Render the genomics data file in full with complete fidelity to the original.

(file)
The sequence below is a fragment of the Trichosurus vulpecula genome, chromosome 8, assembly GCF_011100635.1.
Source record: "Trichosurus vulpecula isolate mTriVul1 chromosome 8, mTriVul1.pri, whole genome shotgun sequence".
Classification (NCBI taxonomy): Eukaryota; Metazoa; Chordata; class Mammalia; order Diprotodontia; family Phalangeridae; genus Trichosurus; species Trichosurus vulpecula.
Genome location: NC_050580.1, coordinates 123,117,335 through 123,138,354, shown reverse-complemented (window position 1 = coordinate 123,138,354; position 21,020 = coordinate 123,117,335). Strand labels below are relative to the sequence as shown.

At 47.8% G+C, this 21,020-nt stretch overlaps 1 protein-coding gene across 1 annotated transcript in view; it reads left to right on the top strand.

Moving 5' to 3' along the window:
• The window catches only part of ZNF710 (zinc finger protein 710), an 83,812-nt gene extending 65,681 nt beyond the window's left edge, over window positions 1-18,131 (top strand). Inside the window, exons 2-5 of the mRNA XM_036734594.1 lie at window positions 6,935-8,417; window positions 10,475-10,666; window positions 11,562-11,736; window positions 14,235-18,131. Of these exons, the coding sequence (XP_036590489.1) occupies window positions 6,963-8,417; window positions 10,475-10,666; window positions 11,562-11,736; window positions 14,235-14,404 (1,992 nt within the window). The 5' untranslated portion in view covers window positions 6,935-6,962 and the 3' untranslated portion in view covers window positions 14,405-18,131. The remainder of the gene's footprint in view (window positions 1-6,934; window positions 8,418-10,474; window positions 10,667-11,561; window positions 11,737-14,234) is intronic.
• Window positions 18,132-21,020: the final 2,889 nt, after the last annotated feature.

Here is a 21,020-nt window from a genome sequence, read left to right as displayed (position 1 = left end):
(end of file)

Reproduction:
The sequence below is a fragment of the Trichosurus vulpecula genome, chromosome 8, assembly GCF_011100635.1.
Source record: "Trichosurus vulpecula isolate mTriVul1 chromosome 8, mTriVul1.pri, whole genome shotgun sequence".
Classification (NCBI taxonomy): Eukaryota; Metazoa; Chordata; class Mammalia; order Diprotodontia; family Phalangeridae; genus Trichosurus; species Trichosurus vulpecula.
Genome location: NC_050580.1, coordinates 123,117,335 through 123,138,354, shown reverse-complemented (window position 1 = coordinate 123,138,354; position 21,020 = coordinate 123,117,335). Strand labels below are relative to the sequence as shown.

At 47.8% G+C, this 21,020-nt stretch overlaps 1 protein-coding gene across 1 annotated transcript in view; it reads left to right on the top strand.

Moving 5' to 3' along the window:
• The window catches only part of ZNF710 (zinc finger protein 710), an 83,812-nt gene extending 65,681 nt beyond the window's left edge, over window positions 1-18,131 (top strand). Inside the window, exons 2-5 of the mRNA XM_036734594.1 lie at window positions 6,935-8,417; window positions 10,475-10,666; window positions 11,562-11,736; window positions 14,235-18,131. Of these exons, the coding sequence (XP_036590489.1) occupies window positions 6,963-8,417; window positions 10,475-10,666; window positions 11,562-11,736; window positions 14,235-14,404 (1,992 nt within the window). The 5' untranslated portion in view covers window positions 6,935-6,962 and the 3' untranslated portion in view covers window positions 14,405-18,131. The remainder of the gene's footprint in view (window positions 1-6,934; window positions 8,418-10,474; window positions 10,667-11,561; window positions 11,737-14,234) is intronic.
• Window positions 18,132-21,020: the final 2,889 nt, after the last annotated feature.

Here is a 21,020-nt window from a genome sequence, read left to right as displayed (position 1 = left end):